A hand, a heart and two lungs came together Tuesday to urge people to register for organ donation.
“I don’t know that I’m necessarily deserving, but I’m very thankful,” Thurman said of the right hand he received from Ian Heidemann, a young Keller man who died from a head injury in February 2012.
Ian’s parents, Rob and Janis Heidemann, and his brother, Bob, stood next to Thurman as the flag ascended. Nearby were Ian’s heart, beating inside Reggie King, and his lungs, breathing for Paul Boudwin. The Heidemanns said they didn’t know until after Ian’s death that he had become a registered organ donor a year before the accident.
Boudwin is grateful for the young man’s thoughtfulness.
“Had it not been for Ian, his family and his unbelievable gift, I would have passed on two years ago,” Boudwin said. “It came just shy of four to six weeks of when I would have passed away.”
Heart disease threatened King’s life, and for two years it kept him from doing anything with his wife, Cathy, and their three kids.
“I’m just back to being Reggie,” King said. “For a while, I was just surviving.”
Five others benefited from organs donated by Ian Heidemann after his body was brought to JPS. The fact that he had registered as a donor took a great weight off his family, Rob Heidemann said.
“He was on life support for five days,” Rob Heidemann said. “But we knew after only a couple of days that he wouldn’t get better. For us, it put us at peace that he’d already made that decision. Out biggest wish was that his heart go to someone, because that’s who he was.”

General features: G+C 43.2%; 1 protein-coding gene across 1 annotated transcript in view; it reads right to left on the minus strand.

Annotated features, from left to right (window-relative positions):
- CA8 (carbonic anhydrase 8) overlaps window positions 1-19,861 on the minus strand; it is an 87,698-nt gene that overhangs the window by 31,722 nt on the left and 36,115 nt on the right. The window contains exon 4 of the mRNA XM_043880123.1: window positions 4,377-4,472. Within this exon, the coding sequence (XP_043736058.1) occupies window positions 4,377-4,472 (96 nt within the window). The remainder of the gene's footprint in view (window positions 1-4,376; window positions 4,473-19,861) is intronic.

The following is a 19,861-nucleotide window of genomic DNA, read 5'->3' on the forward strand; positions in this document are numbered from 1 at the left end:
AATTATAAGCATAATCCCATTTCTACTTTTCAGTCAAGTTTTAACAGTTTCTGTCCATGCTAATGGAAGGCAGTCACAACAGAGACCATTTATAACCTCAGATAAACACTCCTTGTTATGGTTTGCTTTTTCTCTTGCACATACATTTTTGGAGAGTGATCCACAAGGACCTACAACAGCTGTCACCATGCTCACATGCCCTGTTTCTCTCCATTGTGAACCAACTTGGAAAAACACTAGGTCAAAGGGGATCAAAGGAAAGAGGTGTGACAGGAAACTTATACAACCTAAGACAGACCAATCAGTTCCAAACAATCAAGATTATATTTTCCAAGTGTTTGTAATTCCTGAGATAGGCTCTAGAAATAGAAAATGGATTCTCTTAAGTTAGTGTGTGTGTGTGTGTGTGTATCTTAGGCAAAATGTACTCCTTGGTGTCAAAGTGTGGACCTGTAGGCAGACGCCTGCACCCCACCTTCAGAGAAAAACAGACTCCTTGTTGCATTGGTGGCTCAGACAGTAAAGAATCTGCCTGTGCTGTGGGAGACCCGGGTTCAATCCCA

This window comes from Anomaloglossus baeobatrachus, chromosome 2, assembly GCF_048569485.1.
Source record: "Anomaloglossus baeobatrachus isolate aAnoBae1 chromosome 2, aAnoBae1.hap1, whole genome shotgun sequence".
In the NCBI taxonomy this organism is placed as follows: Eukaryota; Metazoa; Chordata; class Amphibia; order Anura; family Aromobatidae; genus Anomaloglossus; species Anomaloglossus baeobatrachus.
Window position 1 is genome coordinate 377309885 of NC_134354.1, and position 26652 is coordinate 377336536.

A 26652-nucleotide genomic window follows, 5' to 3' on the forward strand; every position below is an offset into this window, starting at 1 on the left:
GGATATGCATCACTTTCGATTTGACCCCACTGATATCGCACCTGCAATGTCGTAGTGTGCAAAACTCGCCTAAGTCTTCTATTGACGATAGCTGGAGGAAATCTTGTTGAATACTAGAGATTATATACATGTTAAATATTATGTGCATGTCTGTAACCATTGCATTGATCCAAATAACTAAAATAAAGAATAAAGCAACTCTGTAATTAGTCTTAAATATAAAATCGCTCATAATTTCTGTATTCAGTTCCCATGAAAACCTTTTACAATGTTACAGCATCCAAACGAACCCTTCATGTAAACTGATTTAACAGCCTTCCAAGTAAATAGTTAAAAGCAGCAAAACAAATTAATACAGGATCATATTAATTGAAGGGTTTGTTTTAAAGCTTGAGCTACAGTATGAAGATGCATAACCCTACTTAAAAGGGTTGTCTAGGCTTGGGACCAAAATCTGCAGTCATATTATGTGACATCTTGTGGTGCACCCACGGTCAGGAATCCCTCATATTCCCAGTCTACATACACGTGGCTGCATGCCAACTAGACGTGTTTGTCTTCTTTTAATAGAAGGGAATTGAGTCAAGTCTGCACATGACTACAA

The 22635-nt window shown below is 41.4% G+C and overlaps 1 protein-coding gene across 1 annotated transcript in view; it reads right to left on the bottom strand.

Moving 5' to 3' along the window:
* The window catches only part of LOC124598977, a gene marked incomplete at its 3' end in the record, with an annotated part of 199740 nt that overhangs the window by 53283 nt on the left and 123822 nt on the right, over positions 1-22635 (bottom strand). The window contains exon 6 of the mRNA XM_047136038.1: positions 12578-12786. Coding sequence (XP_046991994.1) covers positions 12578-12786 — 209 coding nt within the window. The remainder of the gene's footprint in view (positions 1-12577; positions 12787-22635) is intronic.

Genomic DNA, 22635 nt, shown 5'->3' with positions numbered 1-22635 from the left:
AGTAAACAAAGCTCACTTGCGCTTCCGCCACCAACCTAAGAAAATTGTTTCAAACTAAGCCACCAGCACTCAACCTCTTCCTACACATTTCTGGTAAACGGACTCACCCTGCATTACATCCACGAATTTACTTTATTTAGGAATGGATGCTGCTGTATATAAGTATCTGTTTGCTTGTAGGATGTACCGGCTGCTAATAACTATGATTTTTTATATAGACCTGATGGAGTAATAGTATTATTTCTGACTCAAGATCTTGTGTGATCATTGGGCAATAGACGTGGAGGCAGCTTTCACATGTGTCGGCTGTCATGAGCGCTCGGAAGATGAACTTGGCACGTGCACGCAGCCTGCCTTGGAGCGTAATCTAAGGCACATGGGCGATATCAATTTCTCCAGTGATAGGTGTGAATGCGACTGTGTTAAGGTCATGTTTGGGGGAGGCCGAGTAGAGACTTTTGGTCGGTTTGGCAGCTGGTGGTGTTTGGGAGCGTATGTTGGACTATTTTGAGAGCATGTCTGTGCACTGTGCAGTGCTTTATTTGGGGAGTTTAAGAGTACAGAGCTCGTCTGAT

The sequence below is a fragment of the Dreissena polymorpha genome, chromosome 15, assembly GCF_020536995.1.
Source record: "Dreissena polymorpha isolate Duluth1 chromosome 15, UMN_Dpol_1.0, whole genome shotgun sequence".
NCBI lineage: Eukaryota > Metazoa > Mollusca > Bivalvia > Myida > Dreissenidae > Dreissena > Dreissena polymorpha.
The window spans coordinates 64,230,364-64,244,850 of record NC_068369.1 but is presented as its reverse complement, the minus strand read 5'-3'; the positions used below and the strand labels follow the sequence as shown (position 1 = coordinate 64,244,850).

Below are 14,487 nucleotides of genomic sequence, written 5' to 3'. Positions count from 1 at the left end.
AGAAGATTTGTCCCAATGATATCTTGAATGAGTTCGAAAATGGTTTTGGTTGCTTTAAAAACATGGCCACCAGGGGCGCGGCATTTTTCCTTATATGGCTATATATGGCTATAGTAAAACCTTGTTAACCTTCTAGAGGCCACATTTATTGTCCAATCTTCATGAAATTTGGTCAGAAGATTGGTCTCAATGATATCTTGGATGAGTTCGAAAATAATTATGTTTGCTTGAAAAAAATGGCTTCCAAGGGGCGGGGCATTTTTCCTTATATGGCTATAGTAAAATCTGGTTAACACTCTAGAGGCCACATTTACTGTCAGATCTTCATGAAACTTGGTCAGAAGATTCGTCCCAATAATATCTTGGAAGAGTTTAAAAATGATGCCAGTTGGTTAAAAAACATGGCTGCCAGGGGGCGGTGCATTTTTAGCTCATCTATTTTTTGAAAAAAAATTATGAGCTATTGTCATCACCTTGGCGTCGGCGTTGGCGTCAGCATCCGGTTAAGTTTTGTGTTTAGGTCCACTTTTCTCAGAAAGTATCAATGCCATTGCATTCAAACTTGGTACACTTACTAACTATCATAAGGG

Unlike King and Boudwin, Thurman’s life wasn’t saved by Ian Heidemann’s gift. But his lifestyle was. When the lifelong farmer lost his hand in 2003 in the auger of a combine, it profoundly affected his ability to work on the 1,500-acre farm in Indiana that he runs with his brother.
“I got up and worked, put out a crop every year,” Thurman said. “I never was on disability.”
But without it, everything was a struggle. Also, he wanted to hold his wife’s hand again and scratch her back. Thurman had to weigh the benefits against disadvantages that the transplant would introduce.
Hand and arm transplants have been possible for about 15 years, but only a little more than 20 have been performed in the United States, Dr. Tae Chong said. Though he didn’t perform Thurman’s 16-hour surgery, Chong was on a panel at JPS before Tuesday’s flag ceremony to increase awareness of the procedure.
He has started a transplant program at the University of Texas Southwestern Medical Center at Dallas and hopes to find suitable candidates.
“It requires that the people who have been amputated have to be on chronic immunosuppressives their whole lives,” Chong said. “It changes the risks for other conditions like high blood pressure. You go from being someone who never took medications to someone who has to take them the rest of your life at significant cost.”
The program gets money from the university to pay costs surrounding the surgery, Chong said. But the patient must have insurance that will pay for the lifelong medication.